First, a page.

Let’s face it: the ads are as big a part of the Super Bowl as either the game or the half-time show.

And EVERYBODY has an opinion on them.

From which ones were the best or worse to whether the extraordinary cost of a Super Bowl spot — reportedly $7 million for 30-seconds — is worth the money.

But let’s ignore the chatter and get down to brass tacks:

How can Super Bowl advertising improve your advertising?

Why Super Bowl Ads Can Be Worth It, and Why That Matters

Audience size only contributes to the real value of a super bowl ad.

There are cheaper ways to reach 90 million people.

The intense audience focus on the ads matters as much as audience size, but is also only a contributor to the real value of a Super Bowl spot.

No other advertising venue can guarantee audience attention on the ads the way the Super Bowl can.

Where else can you expect your ads — which are normally an interruption to the desired content — to be intently watched, dissected, and judged by your audience.

Then again, there are other ways to ensure an audience pays attention to your ad.

The real reason a Super Bowl spot is worth a cool $7 million can be summed up in one word:

Fame.

A Super Bowl spot is a chance to enter the national conversation, to be instantly known and talked about.

Your Brand, its key positioning, and an ear-wormy brandable chunk could become instantly known.

And with the right strategy, you can transform that fame into sales.

For example, there’s Apple’s legendary 1948 Super Bowl ad, that allowed apple to basically sell out of Macintosh stock immediately upon launch.

 

And there’s Masterlock’s Super Bowl spot that established it as the premium brand in its category.

 

But what does this have to do with your advertising?

Lesson 1: The Interchangeability of Time and Money

Super Bowl spots promise instant gratification. So they cost a fortune.

Those willing to wait 4-12 months to achieve “local fame” can buy the same result for a fraction of the price.

And those looking to do it on a local scale can further reduce the price by an order of magnitude (depending on the size of your locale).

Are you a longer-term thinker? Are you willing to invest in delayed gratification?

Then your brand can become locally famous with a consistent mass media branding campaign over the course of a year.

And, yes, the right strategy can transform that fame into increased sales and market share.

Of course, if delayed gratification ain’t for you, you can always get back on the pay-per-crack treadmill.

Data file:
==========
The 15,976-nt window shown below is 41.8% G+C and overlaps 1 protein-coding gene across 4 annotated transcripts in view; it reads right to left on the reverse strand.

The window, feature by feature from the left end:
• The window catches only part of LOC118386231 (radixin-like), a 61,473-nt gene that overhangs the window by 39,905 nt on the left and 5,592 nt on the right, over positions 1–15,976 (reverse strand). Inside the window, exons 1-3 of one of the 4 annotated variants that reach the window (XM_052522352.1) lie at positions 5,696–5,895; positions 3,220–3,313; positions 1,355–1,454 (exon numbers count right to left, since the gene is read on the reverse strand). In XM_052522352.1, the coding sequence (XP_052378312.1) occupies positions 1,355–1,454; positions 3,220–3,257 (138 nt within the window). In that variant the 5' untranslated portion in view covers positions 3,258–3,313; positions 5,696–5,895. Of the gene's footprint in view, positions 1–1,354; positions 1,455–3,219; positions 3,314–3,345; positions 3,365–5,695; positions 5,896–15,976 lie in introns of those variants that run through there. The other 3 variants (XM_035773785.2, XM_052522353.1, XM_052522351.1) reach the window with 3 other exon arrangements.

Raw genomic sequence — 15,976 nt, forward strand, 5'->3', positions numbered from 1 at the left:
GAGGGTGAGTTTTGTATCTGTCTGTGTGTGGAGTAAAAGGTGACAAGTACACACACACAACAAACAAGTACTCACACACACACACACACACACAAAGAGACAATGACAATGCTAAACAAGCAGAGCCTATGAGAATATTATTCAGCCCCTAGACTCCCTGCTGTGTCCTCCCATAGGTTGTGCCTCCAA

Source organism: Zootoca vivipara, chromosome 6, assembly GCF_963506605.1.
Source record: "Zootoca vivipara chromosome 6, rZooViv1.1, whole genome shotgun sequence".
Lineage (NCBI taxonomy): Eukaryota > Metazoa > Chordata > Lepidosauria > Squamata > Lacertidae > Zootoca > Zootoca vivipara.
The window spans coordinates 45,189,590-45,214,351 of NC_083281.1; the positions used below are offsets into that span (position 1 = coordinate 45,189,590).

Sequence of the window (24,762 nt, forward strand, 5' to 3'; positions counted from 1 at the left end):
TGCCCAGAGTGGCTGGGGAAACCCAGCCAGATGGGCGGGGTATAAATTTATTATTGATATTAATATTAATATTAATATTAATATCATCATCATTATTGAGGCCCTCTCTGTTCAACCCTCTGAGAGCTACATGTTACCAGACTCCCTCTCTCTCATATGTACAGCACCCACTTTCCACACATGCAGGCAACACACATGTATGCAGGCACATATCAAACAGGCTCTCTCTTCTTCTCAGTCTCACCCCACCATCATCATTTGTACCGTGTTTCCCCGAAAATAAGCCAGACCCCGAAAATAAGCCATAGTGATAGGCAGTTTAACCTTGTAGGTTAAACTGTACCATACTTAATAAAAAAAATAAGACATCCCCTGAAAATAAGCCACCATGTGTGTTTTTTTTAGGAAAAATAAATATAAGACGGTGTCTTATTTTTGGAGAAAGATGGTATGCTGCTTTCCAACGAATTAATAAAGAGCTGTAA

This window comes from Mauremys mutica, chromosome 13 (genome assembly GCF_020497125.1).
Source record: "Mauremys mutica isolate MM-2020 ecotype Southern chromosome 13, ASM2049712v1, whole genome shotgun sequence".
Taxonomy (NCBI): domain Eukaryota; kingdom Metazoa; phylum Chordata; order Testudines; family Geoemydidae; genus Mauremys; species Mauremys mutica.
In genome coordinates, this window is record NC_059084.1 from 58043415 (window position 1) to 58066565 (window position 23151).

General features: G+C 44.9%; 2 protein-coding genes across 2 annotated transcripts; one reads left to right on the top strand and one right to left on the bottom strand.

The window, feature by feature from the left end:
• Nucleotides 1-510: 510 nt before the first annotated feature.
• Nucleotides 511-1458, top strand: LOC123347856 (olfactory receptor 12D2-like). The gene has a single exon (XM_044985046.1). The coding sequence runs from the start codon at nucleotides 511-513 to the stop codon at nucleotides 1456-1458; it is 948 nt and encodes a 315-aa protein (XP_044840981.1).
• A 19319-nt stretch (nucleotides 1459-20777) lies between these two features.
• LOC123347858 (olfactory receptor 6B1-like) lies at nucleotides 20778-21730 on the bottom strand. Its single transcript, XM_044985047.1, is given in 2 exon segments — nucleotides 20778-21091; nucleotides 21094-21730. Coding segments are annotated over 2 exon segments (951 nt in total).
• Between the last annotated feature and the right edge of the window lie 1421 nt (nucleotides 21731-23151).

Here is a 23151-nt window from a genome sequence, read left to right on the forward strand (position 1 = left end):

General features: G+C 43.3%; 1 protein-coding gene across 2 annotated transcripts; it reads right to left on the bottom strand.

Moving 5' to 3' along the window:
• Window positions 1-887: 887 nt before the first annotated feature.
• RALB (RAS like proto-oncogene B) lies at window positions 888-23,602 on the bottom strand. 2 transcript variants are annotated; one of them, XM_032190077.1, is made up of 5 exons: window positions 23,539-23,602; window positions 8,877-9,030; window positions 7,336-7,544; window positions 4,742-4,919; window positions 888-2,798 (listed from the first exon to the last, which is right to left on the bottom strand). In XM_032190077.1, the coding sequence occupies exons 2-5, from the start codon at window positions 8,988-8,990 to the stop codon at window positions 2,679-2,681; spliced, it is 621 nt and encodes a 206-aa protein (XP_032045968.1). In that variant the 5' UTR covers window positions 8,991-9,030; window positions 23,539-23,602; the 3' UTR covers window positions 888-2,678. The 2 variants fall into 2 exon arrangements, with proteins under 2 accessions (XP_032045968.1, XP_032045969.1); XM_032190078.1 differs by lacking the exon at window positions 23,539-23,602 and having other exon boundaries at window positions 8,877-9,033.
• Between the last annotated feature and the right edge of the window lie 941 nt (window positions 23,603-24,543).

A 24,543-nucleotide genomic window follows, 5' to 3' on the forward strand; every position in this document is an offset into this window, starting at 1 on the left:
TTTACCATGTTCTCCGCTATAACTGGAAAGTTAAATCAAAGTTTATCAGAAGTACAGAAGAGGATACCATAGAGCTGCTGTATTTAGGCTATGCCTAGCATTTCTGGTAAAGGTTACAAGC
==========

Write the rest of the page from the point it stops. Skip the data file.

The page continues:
Or you can scrounge up the money for a Super Bowl spot.

Lesson 2: Balls Beats Budget

3-d advertising Give me outrageously creative ads and powerful messaging with a small budget, and I’ll beat competitors outspending you ten-to-one.

Because even guaranteed attention — as with a Super Bowl spot — fizzles with a dud ad, while completely disinterested audiences can be won over with high-impact advertising.

When Chick-Fil-A was still local to Atlanta, the company couldn’t even afford radio or TV. So The Richards Group created amazing, attention-grabbing 3-D billboards for them.

And on the basis of that Cows campaign, grew the company to overtake Kentucky Fried Chicken as the largest and most profitable fried chicken fast-food chain in America.

And Poo-Pourri was able to launch it’s sales and brand fame into the stratosphere with Harmon Brothers’ outrageous funny online-only ad:

 

Why? Because balls beats budget.

Lesson 3: Story Beats Spectacle

Every Super Bowl has at least a few ads with massive special effects, a celebrity spokesperson or appearance, even a 60-second or longer run-time, and ZERO storytelling strategy.

You watch these ads and either scratch your head in confusion, or shake your head in wonder that anyone would approve an ad that didn’t actually tell or advance the brand story.

Creativity is great, but creativity that doesn’t sharpen the message fails every time.

Whereas a seemingly low-key ad that holds the audience’s attention through strong storytelling wins every time.

A classic Super Bowl example of storytelling over spectacle is Dodge’s “So God Made a Farmer” ad:

 

So while hard-hitting creative ads are great, it’s a “must-do” to ensure the creativity is based around sound storytelling — with extra persuasion points for character-driven ads.

What About YOUR Advertising?

  • Are you planning for long-term success, or are you paying through the nose for instant gratification?

If you can’t answer these questions with a resounding “Hell, yeah!,” you should seriously rethink your advertising.

Because even if you’re not quite spending Super Bowl money on your mass media ads, they still represent far too much of an investment to squander.

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